Curried Wealth Building
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January 2, 2010
Issue 77  -  Predictions
This week I do my yearly look ahead and what I think might happen.  This advice is worth what you pay so don't sue me, even at treble damages, it just wouldn't be worth your while.  So let's get right to it.
I foresee the economy having a slight rebound but it will be a struggle, especially after the first three months of the year.  We could go well until the middle of the year, but after that I see the dreaded "double dip" recession taking over.  The amount of debt sitting on top of us will eventually win out.  This type of headline, I fear, will become more and more common:
Commodities  -  Food
More bailed-out community banks failing to pay U.S. dividends
By Binyamin Appelbaum

Washington Post Staff Writer
Tuesday, December 22, 2009; A14

A growing number of community banks that got federal bailouts are failing to pay quarterly dividends they owe to the government, including two banks that got aid after congressional intervention on their behalf, according to data released Monday by the Treasury Department.

Fifty-five banks failed to make dividend payments in November, a 67 percent jump over the number of delinquent banks three months earlier.

The missed payments reflect the struggles of many community banks, which have not benefited from the Wall Street windfalls that have helped return the largest banks to profitability. Many smaller banks focused their lending on real estate development in recent years, particularly in the suburbs of sprawling Sun Belt cities. The banks now are losing money as developers default on those loans…

The banks being so weak, will just hinder us further, as they are NOT lending.  As the short blurb shows, they are even having trouble paying dividends.  Remember, banks, unlike other types of business, ALWAYS pay dividends to their stock owners.  The fact that some are not, is a bad omen.  Economic prediction:  weakness.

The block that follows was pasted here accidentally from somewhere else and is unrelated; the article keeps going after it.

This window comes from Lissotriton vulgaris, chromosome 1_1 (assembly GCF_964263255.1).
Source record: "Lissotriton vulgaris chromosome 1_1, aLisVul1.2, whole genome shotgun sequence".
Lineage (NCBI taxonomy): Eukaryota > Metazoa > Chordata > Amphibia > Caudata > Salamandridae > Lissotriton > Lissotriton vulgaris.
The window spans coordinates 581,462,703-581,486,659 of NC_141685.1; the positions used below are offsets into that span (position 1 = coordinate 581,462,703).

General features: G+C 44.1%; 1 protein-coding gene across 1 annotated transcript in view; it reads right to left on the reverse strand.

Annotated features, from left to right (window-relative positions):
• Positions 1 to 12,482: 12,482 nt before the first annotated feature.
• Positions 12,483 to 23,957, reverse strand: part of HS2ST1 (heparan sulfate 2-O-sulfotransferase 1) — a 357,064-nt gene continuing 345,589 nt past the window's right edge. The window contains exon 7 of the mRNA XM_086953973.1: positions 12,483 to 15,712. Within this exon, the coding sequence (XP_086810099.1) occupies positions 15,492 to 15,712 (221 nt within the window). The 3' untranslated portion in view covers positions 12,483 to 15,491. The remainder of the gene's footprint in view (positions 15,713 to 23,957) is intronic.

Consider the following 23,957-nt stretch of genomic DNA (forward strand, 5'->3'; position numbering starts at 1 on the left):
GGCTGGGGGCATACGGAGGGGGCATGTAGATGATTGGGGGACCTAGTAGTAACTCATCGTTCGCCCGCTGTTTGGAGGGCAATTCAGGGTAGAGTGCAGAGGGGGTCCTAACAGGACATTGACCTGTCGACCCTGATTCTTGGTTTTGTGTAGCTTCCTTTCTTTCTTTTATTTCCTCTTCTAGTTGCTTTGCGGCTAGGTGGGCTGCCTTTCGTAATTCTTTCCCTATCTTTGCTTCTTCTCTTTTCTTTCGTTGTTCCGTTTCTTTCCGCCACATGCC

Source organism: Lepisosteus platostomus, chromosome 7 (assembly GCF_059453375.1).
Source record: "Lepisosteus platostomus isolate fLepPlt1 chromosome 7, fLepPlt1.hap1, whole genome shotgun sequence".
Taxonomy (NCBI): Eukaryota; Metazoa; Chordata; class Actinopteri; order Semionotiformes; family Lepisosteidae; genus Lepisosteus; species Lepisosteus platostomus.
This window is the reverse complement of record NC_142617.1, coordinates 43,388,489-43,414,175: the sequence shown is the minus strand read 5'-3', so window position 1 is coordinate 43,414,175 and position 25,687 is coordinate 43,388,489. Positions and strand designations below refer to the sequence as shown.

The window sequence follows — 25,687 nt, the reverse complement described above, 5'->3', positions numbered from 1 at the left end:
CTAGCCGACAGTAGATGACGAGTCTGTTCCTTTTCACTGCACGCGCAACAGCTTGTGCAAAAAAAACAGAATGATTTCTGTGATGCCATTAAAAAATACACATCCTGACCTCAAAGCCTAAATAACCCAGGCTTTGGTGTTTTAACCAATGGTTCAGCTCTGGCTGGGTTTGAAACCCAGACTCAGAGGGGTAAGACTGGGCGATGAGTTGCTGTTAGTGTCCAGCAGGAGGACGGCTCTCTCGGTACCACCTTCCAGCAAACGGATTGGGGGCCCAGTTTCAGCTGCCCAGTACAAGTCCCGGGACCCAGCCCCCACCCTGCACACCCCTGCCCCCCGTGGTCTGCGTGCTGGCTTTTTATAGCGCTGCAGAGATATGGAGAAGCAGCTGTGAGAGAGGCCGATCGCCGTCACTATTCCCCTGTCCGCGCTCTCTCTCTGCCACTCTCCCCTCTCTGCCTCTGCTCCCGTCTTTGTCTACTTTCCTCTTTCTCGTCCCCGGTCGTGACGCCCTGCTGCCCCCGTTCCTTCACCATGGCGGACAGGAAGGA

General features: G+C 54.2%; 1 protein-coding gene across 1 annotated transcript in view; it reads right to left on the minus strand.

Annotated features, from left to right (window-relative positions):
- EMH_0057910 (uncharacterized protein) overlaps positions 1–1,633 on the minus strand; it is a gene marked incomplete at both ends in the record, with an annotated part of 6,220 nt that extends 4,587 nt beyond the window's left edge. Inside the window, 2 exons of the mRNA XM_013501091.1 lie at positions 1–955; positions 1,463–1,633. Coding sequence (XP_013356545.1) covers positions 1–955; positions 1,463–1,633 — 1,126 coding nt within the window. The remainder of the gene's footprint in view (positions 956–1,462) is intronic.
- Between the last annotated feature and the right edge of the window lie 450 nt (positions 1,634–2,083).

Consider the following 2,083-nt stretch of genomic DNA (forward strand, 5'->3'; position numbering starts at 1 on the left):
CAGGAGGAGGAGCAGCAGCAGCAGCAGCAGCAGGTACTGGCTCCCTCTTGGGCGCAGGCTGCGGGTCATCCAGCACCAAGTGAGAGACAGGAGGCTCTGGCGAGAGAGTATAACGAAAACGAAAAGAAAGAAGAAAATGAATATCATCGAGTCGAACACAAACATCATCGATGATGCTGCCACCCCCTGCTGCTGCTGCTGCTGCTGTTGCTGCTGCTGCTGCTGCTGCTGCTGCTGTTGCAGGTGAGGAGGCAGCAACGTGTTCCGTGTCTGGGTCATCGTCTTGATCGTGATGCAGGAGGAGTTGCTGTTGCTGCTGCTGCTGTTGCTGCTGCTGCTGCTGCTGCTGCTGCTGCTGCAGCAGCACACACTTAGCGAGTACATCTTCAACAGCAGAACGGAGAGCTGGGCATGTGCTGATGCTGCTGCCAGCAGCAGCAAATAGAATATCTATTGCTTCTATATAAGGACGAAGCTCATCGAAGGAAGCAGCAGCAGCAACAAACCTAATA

Job Market
The job market will not improve this year, unless you count "not losing as many jobs as we were" as improving. The fundamentals are still very weak a "less bad" is all I would hope for.  CNBC is overjoyed with the most tepid of improvements.  Larry Kudlow is ready to pop the champagne at the drop of a hat.  Don't listen to him.  Listen to the economic headlines:
Small-business bankruptcies rise 81% in California

With credit tight and consumers still pinching their pennies, many business owners find they can't go on.

December 22, 2009

The Obama administration's new plan to give a boost to small businesses reflects continued trouble in that sector, which is facing new failures even as much of the nation's economy is stabilizing.

As credit lines have shrunk and consumers have cut back on spending, thousands of small businesses have closed their doors over the last year. The plight of struggling firms has been aggravated by the reluctance of banks to lend money, said Brian Headd, an economist at the Small Business Administration's office of advocacy.